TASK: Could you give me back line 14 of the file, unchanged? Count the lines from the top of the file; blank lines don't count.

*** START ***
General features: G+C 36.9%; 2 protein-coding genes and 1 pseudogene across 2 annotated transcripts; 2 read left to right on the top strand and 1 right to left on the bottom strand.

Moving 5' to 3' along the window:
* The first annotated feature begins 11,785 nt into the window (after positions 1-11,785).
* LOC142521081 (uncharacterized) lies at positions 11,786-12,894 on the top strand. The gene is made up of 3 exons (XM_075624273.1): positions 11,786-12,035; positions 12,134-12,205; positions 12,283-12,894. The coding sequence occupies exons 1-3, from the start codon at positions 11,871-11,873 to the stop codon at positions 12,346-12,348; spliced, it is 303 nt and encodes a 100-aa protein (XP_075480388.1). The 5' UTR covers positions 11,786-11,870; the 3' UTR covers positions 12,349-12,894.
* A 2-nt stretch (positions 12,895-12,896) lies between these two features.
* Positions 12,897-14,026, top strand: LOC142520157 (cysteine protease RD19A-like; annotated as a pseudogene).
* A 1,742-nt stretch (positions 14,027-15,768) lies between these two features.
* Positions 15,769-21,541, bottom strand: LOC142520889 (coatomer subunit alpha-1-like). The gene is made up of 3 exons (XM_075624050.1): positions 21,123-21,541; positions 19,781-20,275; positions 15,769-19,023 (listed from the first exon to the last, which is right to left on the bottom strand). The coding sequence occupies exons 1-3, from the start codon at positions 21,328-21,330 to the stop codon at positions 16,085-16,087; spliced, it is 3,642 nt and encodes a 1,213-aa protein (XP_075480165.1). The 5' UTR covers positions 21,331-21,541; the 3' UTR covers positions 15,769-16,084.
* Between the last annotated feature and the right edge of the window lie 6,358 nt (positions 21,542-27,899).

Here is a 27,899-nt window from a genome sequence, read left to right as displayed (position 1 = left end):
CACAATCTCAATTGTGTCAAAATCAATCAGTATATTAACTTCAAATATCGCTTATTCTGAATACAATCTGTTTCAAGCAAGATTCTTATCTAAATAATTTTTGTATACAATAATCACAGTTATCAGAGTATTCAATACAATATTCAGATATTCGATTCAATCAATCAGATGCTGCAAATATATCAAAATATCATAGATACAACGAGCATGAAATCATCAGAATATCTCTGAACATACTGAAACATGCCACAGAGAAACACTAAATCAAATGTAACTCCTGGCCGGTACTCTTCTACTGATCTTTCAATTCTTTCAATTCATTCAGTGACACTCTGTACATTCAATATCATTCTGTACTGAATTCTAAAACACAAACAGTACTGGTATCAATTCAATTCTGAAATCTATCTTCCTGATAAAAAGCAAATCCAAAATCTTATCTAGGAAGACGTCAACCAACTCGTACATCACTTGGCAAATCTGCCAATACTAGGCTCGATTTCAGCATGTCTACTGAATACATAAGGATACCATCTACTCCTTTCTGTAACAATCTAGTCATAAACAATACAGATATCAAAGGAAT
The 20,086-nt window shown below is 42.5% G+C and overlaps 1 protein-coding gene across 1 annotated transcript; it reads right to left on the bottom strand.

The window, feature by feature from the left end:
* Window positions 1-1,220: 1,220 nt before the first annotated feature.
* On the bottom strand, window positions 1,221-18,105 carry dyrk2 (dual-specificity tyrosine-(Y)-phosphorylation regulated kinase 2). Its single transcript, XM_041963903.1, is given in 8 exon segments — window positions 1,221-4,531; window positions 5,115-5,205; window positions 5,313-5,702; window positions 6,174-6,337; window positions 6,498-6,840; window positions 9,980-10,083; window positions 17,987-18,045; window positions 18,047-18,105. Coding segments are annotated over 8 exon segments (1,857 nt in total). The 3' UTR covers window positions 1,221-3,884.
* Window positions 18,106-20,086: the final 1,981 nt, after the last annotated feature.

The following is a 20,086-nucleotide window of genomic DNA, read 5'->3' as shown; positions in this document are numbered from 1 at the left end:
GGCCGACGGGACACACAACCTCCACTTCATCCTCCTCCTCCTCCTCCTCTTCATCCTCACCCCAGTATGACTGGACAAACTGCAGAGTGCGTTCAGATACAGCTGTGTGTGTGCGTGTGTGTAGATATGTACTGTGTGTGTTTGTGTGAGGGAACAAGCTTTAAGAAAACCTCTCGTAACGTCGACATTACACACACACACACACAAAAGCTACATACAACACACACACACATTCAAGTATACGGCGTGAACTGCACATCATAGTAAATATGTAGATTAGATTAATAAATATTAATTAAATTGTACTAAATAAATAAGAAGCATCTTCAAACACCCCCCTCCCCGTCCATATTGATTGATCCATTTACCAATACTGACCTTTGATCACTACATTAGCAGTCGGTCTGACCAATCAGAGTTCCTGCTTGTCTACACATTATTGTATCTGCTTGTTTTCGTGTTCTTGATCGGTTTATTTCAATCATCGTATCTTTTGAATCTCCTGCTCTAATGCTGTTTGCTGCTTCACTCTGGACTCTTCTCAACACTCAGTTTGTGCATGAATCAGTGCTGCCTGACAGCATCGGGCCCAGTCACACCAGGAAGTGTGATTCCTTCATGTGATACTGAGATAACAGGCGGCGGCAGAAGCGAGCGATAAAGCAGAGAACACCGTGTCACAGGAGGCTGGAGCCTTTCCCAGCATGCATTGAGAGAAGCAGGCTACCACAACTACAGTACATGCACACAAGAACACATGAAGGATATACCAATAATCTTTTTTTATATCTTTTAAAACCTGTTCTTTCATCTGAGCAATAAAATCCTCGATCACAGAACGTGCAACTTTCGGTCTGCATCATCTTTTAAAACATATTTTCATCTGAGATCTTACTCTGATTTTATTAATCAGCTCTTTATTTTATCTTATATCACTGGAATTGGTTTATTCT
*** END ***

* Window positions 1-1,220: 1,220 nt before the first annotated feature.